The world-famous explorer Marco Polo is credited with many things, but perhaps the greatest is compiling one of the world’s first best-selling travelogues. Published around 1300, the book chronicles his experiences during a 24-year odyssey from Venice to Asia and back again.
Polo did not write down his adventures himself. Shortly after his return to Venice in 1295, Polo was imprisoned by the Genoese, enemies of the Venetians, when he met a fellow prisoner, a writer from Pisa named Rusticiano. Polo told his stories to his new friend, who wrote them down and published them in a medieval language known as Franco-Italian. (See also: Photo Gallery: The adventures of Marco Polo.)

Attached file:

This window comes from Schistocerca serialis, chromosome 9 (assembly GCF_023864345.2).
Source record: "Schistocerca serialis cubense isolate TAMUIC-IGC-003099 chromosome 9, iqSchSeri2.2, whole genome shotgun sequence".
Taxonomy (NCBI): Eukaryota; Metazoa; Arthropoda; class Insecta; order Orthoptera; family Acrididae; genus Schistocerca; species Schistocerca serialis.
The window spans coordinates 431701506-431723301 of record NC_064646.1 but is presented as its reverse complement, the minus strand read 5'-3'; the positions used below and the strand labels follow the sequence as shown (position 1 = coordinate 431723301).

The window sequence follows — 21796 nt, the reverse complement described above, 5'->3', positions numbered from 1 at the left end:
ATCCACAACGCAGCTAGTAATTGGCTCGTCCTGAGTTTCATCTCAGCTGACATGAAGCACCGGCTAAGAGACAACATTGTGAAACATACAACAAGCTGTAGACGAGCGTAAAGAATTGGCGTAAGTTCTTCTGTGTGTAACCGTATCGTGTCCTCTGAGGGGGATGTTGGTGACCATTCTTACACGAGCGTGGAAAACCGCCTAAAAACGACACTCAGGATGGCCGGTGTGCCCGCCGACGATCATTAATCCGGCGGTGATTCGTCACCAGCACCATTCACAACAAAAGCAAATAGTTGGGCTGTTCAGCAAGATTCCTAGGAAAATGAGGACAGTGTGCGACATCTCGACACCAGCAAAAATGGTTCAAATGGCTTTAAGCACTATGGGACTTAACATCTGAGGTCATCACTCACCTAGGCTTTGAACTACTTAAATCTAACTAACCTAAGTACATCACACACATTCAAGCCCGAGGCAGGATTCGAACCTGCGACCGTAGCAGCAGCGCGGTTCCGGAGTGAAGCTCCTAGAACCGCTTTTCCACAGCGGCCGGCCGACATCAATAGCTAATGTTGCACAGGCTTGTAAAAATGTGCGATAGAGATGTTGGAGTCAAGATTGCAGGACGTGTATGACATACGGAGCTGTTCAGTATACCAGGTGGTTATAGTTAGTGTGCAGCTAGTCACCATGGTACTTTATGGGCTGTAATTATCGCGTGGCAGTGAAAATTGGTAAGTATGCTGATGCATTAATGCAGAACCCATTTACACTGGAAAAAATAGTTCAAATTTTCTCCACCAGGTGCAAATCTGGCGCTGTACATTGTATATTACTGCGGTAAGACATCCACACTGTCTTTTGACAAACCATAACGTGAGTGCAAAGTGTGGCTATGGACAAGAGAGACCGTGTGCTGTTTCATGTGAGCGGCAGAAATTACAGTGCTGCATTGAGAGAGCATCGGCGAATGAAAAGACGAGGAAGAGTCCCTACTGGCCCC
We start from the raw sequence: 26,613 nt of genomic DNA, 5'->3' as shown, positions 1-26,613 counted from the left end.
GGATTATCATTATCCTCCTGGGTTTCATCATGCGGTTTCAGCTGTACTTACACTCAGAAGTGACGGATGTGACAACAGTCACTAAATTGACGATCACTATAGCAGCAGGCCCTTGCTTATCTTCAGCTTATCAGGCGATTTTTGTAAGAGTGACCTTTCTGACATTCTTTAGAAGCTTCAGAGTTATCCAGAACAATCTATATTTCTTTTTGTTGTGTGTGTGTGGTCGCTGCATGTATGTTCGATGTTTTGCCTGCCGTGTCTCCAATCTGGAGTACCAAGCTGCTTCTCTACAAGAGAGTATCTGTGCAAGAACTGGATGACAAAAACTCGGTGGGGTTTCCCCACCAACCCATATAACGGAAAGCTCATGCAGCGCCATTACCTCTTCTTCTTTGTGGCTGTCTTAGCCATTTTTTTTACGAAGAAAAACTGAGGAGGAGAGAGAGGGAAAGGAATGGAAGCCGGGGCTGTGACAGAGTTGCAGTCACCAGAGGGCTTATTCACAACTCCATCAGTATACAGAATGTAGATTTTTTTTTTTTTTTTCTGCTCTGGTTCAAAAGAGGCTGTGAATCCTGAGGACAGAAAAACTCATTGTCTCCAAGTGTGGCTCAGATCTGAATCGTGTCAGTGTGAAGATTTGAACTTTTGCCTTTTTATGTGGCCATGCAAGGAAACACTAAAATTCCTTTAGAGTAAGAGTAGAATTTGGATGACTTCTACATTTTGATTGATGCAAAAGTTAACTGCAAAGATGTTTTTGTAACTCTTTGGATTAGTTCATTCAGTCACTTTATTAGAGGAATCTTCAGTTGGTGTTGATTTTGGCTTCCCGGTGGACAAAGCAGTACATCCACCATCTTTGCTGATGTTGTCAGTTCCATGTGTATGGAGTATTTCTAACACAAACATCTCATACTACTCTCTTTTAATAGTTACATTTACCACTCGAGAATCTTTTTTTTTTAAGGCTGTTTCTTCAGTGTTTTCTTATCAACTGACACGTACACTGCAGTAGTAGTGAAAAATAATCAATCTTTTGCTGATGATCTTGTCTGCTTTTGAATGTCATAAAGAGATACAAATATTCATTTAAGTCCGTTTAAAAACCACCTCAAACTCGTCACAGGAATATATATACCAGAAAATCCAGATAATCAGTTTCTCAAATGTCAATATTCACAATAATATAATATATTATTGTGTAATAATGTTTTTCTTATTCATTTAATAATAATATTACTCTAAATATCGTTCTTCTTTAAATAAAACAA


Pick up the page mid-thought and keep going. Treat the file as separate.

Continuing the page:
Although the original manuscript is lost, more than 100 illuminated copies have survived from the Middle Ages. Many of these are of great beauty, but there are significant discrepancies among them. The work came to be known as Il Milione, perhaps based on a well-known nickname of Polo’s. In the English-speaking world, the book is often known as the Travels of Marco Polo.